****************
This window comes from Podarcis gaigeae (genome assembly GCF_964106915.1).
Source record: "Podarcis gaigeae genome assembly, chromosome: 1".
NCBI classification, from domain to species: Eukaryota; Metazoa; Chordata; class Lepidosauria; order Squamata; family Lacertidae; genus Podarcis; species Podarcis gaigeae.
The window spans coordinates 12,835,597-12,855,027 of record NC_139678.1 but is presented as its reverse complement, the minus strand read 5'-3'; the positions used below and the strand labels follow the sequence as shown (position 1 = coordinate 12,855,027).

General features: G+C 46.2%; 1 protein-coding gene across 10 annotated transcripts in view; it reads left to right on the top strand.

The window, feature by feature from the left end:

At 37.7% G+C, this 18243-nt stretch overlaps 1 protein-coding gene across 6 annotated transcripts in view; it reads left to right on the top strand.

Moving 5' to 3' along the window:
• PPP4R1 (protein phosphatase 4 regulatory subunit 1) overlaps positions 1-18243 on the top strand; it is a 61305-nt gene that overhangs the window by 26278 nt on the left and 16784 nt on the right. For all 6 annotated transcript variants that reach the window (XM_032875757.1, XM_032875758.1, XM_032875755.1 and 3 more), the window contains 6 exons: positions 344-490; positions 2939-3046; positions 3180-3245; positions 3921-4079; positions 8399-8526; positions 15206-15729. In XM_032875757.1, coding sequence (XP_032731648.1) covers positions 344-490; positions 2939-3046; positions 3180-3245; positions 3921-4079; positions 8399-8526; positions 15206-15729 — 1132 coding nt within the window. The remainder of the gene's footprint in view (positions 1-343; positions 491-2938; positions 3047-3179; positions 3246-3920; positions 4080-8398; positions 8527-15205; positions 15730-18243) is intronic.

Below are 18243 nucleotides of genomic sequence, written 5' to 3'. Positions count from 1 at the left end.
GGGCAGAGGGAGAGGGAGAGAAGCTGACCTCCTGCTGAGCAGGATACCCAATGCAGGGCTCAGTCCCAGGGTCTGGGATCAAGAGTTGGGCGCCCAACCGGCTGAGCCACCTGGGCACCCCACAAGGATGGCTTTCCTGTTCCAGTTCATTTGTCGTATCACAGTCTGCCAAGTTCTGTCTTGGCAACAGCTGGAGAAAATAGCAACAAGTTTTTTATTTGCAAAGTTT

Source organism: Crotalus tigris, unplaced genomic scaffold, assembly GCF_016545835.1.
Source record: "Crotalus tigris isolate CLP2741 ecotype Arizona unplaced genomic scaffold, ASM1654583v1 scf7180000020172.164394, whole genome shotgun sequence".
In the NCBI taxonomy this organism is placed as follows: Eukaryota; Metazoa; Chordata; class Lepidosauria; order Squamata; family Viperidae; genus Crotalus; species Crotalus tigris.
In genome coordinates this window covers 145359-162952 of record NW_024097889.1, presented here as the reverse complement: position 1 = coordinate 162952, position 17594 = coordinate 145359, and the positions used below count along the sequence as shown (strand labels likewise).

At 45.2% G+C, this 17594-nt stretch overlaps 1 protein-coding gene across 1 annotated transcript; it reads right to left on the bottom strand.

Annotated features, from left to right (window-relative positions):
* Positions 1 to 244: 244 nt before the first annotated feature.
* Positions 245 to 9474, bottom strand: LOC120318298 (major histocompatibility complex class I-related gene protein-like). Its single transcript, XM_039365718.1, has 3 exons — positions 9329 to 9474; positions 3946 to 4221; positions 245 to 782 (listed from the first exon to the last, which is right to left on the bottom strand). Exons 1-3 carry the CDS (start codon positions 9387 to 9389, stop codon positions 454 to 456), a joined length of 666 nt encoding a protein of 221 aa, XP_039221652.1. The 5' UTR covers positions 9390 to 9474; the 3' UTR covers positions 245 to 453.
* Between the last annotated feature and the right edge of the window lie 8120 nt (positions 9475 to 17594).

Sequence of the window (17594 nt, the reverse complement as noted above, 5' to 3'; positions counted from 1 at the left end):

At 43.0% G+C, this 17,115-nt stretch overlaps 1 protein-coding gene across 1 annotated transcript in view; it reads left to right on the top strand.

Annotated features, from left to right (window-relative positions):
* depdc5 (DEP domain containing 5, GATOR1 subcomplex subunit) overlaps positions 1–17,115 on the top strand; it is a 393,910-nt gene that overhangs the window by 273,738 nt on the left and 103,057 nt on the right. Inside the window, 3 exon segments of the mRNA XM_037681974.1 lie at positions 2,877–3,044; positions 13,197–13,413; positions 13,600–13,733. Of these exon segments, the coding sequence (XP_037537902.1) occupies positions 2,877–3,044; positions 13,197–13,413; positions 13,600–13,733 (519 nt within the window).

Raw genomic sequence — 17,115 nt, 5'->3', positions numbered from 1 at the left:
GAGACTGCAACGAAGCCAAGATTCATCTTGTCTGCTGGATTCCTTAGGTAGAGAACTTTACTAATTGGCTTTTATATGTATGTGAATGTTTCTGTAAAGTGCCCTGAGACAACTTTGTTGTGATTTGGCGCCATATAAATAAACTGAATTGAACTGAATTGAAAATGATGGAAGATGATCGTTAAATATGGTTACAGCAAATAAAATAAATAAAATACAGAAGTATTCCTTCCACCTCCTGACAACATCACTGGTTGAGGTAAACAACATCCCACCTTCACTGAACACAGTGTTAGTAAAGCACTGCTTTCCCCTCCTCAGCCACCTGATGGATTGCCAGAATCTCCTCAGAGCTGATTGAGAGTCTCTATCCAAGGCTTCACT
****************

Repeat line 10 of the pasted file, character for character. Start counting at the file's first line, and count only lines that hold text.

Below are 18243 nucleotides of genomic sequence, written 5' to 3'. Positions count from 1 at the left end.